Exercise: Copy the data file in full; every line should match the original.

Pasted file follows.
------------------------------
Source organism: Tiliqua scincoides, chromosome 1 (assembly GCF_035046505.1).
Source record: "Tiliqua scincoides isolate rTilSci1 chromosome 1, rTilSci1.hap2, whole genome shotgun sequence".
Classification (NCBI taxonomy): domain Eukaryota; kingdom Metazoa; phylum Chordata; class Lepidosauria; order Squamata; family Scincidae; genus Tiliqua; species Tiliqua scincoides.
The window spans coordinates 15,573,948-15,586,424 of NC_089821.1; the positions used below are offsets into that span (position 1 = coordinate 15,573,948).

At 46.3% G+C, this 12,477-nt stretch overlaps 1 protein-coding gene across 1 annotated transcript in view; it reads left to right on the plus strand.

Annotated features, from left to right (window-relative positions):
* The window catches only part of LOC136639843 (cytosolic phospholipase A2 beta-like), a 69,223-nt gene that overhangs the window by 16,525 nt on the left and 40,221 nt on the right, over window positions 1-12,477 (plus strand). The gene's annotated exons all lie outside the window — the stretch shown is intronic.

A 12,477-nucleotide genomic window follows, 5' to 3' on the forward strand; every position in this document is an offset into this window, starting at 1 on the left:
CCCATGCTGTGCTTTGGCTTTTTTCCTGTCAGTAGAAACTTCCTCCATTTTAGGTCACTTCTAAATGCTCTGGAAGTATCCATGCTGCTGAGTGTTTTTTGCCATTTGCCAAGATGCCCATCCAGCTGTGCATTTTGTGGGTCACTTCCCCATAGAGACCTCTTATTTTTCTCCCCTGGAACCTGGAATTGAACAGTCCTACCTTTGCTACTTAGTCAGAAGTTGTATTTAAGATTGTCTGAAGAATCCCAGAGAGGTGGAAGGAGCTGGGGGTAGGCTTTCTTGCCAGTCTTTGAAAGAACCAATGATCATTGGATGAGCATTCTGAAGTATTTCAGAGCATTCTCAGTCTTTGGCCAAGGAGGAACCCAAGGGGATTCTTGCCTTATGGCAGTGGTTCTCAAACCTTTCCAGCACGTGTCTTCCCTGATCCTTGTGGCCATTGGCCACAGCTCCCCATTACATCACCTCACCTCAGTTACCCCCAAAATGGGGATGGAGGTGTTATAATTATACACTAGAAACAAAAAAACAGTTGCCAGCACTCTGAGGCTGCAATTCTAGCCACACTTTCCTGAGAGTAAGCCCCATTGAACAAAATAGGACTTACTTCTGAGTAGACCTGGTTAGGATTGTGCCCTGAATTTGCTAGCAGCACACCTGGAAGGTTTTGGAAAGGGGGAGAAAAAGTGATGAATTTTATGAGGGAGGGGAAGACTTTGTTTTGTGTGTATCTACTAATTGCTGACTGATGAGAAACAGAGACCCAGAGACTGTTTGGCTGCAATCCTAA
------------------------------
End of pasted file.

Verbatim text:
Source organism: Tiliqua scincoides, chromosome 1 (assembly GCF_035046505.1).
Source record: "Tiliqua scincoides isolate rTilSci1 chromosome 1, rTilSci1.hap2, whole genome shotgun sequence".
Classification (NCBI taxonomy): domain Eukaryota; kingdom Metazoa; phylum Chordata; class Lepidosauria; order Squamata; family Scincidae; genus Tiliqua; species Tiliqua scincoides.
The window spans coordinates 15,573,948-15,586,424 of NC_089821.1; the positions used below are offsets into that span (position 1 = coordinate 15,573,948).

At 46.3% G+C, this 12,477-nt stretch overlaps 1 protein-coding gene across 1 annotated transcript in view; it reads left to right on the plus strand.

Annotated features, from left to right (window-relative positions):
* The window catches only part of LOC136639843 (cytosolic phospholipase A2 beta-like), a 69,223-nt gene that overhangs the window by 16,525 nt on the left and 40,221 nt on the right, over window positions 1-12,477 (plus strand). The gene's annotated exons all lie outside the window — the stretch shown is intronic.

A 12,477-nucleotide genomic window follows, 5' to 3' on the forward strand; every position in this document is an offset into this window, starting at 1 on the left:
CCCATGCTGTGCTTTGGCTTTTTTCCTGTCAGTAGAAACTTCCTCCATTTTAGGTCACTTCTAAATGCTCTGGAAGTATCCATGCTGCTGAGTGTTTTTTGCCATTTGCCAAGATGCCCATCCAGCTGTGCATTTTGTGGGTCACTTCCCCATAGAGACCTCTTATTTTTCTCCCCTGGAACCTGGAATTGAACAGTCCTACCTTTGCTACTTAGTCAGAAGTTGTATTTAAGATTGTCTGAAGAATCCCAGAGAGGTGGAAGGAGCTGGGGGTAGGCTTTCTTGCCAGTCTTTGAAAGAACCAATGATCATTGGATGAGCATTCTGAAGTATTTCAGAGCATTCTCAGTCTTTGGCCAAGGAGGAACCCAAGGGGATTCTTGCCTTATGGCAGTGGTTCTCAAACCTTTCCAGCACGTGTCTTCCCTGATCCTTGTGGCCATTGGCCACAGCTCCCCATTACATCACCTCACCTCAGTTACCCCCAAAATGGGGATGGAGGTGTTATAATTATACACTAGAAACAAAAAAACAGTTGCCAGCACTCTGAGGCTGCAATTCTAGCCACACTTTCCTGAGAGTAAGCCCCATTGAACAAAATAGGACTTACTTCTGAGTAGACCTGGTTAGGATTGTGCCCTGAATTTGCTAGCAGCACACCTGGAAGGTTTTGGAAAGGGGGAGAAAAAGTGATGAATTTTATGAGGGAGGGGAAGACTTTGTTTTGTGTGTATCTACTAATTGCTGACTGATGAGAAACAGAGACCCAGAGACTGTTTGGCTGCAATCCTAA